The mermaid as a monsterous femme is complex as it has been represented in vastly different ways across various media. The mermaid has been portrayed as an embodiment of sexual freedom and allure, monsterous violence, defiance of the patriarchy and on the opposite end, purity and nievity as well as living up to patriarchal standards/expectations. Gabe found this article for me that outlined how this transition took place in comparing the tales of the Mermaid to the Miranda from Shakespeare’s The Tempest. Now I haven’t read the Tempest but I did some reading about the play and found No Sweat Shakespeare which describes Miranda’s character as “a living representation of female virtue. She is typically viewed as having internalized the patriarchal order of things and sees herself as subordinate to her father. She is kind and loving and compassionate in addition to being obedient to her father and is seen as “perfect and fearless, created of every creature’s best.” With this understanding that Miranda is a representation of the patriarchal view of the ideal woman, she exists as a stark contrast to what the mermaid has represented. The lore surrounding mermaids, largely positioned them as a threat to humans that ventured into unfamiliar waters, as well as sexually agressive and autonomous creatures that represented power and freedom, in many ways existing as a threat to patriarchal values instead of a reinforcement of them. In the past two decades however, the view of the mermaid has transitioned into something else, significantly less monstrous and more concerning.Tying this back to the article Gabe shared with me, their entire argument follows this idea.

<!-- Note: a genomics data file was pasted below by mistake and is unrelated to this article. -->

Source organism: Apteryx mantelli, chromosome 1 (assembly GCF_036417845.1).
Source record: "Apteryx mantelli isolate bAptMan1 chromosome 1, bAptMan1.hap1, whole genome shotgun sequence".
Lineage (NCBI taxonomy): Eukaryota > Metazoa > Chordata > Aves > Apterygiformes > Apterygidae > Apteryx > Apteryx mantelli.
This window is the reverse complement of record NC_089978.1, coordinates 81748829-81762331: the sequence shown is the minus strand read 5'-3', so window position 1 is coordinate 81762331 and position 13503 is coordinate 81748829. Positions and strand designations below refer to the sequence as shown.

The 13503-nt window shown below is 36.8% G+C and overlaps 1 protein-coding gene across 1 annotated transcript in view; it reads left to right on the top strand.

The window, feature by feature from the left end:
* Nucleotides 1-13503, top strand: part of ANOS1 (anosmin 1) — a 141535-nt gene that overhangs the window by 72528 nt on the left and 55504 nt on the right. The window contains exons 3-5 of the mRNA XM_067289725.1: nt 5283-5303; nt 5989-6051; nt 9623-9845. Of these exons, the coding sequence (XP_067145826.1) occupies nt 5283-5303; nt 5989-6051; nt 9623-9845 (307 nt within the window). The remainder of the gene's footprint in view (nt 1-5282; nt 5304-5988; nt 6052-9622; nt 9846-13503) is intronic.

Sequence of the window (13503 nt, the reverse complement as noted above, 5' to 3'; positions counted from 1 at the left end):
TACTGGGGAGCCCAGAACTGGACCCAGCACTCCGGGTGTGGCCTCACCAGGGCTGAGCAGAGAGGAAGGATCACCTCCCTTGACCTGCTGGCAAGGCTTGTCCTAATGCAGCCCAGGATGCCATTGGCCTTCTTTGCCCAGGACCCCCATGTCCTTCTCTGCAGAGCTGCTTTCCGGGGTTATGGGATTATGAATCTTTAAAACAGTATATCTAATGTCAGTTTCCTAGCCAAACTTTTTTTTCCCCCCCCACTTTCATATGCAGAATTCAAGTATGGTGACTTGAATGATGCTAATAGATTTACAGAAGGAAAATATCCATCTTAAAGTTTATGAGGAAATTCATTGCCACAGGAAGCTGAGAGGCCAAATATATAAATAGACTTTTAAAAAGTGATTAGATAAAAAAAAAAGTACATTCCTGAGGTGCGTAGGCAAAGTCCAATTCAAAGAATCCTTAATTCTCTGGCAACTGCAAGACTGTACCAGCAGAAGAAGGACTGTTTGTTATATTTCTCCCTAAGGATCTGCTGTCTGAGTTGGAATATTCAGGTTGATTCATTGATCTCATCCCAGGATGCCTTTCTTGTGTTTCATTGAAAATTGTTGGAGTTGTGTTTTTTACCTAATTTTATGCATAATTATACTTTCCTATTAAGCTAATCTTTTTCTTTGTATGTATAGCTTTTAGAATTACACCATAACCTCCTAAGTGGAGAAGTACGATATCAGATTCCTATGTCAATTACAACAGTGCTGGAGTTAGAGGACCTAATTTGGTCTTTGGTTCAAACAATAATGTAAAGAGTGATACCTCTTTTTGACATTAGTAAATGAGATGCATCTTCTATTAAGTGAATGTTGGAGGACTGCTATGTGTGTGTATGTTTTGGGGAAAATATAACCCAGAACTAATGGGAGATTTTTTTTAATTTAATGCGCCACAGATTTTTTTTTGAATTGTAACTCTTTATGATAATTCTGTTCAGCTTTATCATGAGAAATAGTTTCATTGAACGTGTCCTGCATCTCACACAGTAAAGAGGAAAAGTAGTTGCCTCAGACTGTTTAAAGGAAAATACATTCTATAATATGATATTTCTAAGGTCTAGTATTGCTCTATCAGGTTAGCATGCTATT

In a paper titled Of Tails and Tempests: Feminine Sexuality and Shakespearean Children's Texts by Erica Hateley of Monash University, they say “If mermaids have long represented the competition between sexuality and spirituality within the feminine, Mirandas have represented the competition between autonomy and familial obligation.” While they have previously existed as opposites, in the last two decades these two characters have merged to produce a “Mermaid-Miranda” figure, specifically in children’s texts. Seemingly with the goal of emulating behavioral ideals for young girls, using the Mermaid-Miranda as a model, that conveys their obligation. They go on to say “The ambiguities legible in both the mermaid- and Miranda-figures are potentially challenging to patriarchal culture in that the mermaid traditionally represents a model of autonomous and devouring feminine sexuality, and Miranda's use-value for social cohesion is only as great as her willingness to adhere to the roles of daughter and wife that are offered to her. As the nineteenth-century project of domesticating mermaids and Mirandas developed, they moved from signifying the task of a male protagonist's sexual/social development into being subjects themselves. However, in the move from the margins to the center — or from ocean to land — that ambiguity has been systematically erased, producing points of identification for the contemporary juvenile female reader that are emphatically chaste or asexual, except within the confines of hetero-normative marriage. The contemporary mermaid-Miranda's "task" is to resolve her sexuality into either absence or regulated presence. By extension, the implied girl reader is socialized into a self-regulating identity that is subordinated to patriarchal models of sexuality, models that Shakespeare himself then seems to authorize.” If we view this with the lens the Ghouls always do, in that media is created with the purpose of conveying a message, the intention behind this narrative makes a lot of sense. Especially when being used in children’s literature, as writing for children is often done with the purpose of instilling value systems.